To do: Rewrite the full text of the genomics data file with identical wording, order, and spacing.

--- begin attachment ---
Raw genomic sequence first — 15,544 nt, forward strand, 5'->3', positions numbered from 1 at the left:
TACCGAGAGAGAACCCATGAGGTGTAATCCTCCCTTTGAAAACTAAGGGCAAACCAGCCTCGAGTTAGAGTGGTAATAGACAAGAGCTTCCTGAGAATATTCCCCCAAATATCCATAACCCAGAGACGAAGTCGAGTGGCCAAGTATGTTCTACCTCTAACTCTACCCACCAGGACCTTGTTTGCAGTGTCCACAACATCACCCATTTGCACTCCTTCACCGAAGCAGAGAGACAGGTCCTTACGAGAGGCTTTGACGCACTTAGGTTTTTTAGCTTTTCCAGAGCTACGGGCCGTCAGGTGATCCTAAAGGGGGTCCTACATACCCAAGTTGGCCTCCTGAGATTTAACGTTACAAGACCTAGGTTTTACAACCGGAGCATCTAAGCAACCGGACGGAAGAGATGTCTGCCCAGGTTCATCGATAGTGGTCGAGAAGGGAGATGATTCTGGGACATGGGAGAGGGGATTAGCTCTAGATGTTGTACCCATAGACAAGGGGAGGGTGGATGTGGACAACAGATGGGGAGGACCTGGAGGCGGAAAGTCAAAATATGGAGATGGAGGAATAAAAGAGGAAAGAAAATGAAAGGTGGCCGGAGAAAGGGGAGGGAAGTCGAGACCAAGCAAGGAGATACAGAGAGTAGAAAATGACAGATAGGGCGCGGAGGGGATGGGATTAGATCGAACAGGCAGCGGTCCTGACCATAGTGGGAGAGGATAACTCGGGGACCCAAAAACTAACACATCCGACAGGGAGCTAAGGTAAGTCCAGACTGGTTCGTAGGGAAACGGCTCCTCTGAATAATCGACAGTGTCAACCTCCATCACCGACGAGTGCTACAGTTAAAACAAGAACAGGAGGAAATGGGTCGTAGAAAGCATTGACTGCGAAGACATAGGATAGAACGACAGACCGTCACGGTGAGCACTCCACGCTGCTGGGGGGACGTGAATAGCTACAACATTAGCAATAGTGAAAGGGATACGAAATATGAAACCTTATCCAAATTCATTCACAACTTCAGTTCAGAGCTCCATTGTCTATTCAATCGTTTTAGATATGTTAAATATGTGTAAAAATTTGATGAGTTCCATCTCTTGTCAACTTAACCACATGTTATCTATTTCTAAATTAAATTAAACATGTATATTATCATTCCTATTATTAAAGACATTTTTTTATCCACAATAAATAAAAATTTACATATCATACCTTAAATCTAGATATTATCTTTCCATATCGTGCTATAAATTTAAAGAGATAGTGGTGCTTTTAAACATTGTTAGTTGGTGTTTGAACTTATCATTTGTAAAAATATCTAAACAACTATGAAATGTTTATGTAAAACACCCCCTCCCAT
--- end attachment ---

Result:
Raw genomic sequence first — 15,544 nt, forward strand, 5'->3', positions numbered from 1 at the left:
TACCGAGAGAGAACCCATGAGGTGTAATCCTCCCTTTGAAAACTAAGGGCAAACCAGCCTCGAGTTAGAGTGGTAATAGACAAGAGCTTCCTGAGAATATTCCCCCAAATATCCATAACCCAGAGACGAAGTCGAGTGGCCAAGTATGTTCTACCTCTAACTCTACCCACCAGGACCTTGTTTGCAGTGTCCACAACATCACCCATTTGCACTCCTTCACCGAAGCAGAGAGACAGGTCCTTACGAGAGGCTTTGACGCACTTAGGTTTTTTAGCTTTTCCAGAGCTACGGGCCGTCAGGTGATCCTAAAGGGGGTCCTACATACCCAAGTTGGCCTCCTGAGATTTAACGTTACAAGACCTAGGTTTTACAACCGGAGCATCTAAGCAACCGGACGGAAGAGATGTCTGCCCAGGTTCATCGATAGTGGTCGAGAAGGGAGATGATTCTGGGACATGGGAGAGGGGATTAGCTCTAGATGTTGTACCCATAGACAAGGGGAGGGTGGATGTGGACAACAGATGGGGAGGACCTGGAGGCGGAAAGTCAAAATATGGAGATGGAGGAATAAAAGAGGAAAGAAAATGAAAGGTGGCCGGAGAAAGGGGAGGGAAGTCGAGACCAAGCAAGGAGATACAGAGAGTAGAAAATGACAGATAGGGCGCGGAGGGGATGGGATTAGATCGAACAGGCAGCGGTCCTGACCATAGTGGGAGAGGATAACTCGGGGACCCAAAAACTAACACATCCGACAGGGAGCTAAGGTAAGTCCAGACTGGTTCGTAGGGAAACGGCTCCTCTGAATAATCGACAGTGTCAACCTCCATCACCGACGAGTGCTACAGTTAAAACAAGAACAGGAGGAAATGGGTCGTAGAAAGCATTGACTGCGAAGACATAGGATAGAACGACAGACCGTCACGGTGAGCACTCCACGCTGCTGGGGGGACGTGAATAGCTACAACATTAGCAATAGTGAAAGGGATACGAAATATGAAACCTTATCCAAATTCATTCACAACTTCAGTTCAGAGCTCCATTGTCTATTCAATCGTTTTAGATATGTTAAATATGTGTAAAAATTTGATGAGTTCCATCTCTTGTCAACTTAACCACATGTTATCTATTTCTAAATTAAATTAAACATGTATATTATCATTCCTATTATTAAAGACATTTTTTTATCCACAATAAATAAAAATTTACATATCATACCTTAAATCTAGATATTATCTTTCCATATCGTGCTATAAATTTAAAGAGATAGTGGTGCTTTTAAACATTGTTAGTTGGTGTTTGAACTTATCATTTGTAAAAATATCTAAACAACTATGAAATGTTTATGTAAAACACCCCCTCCCAT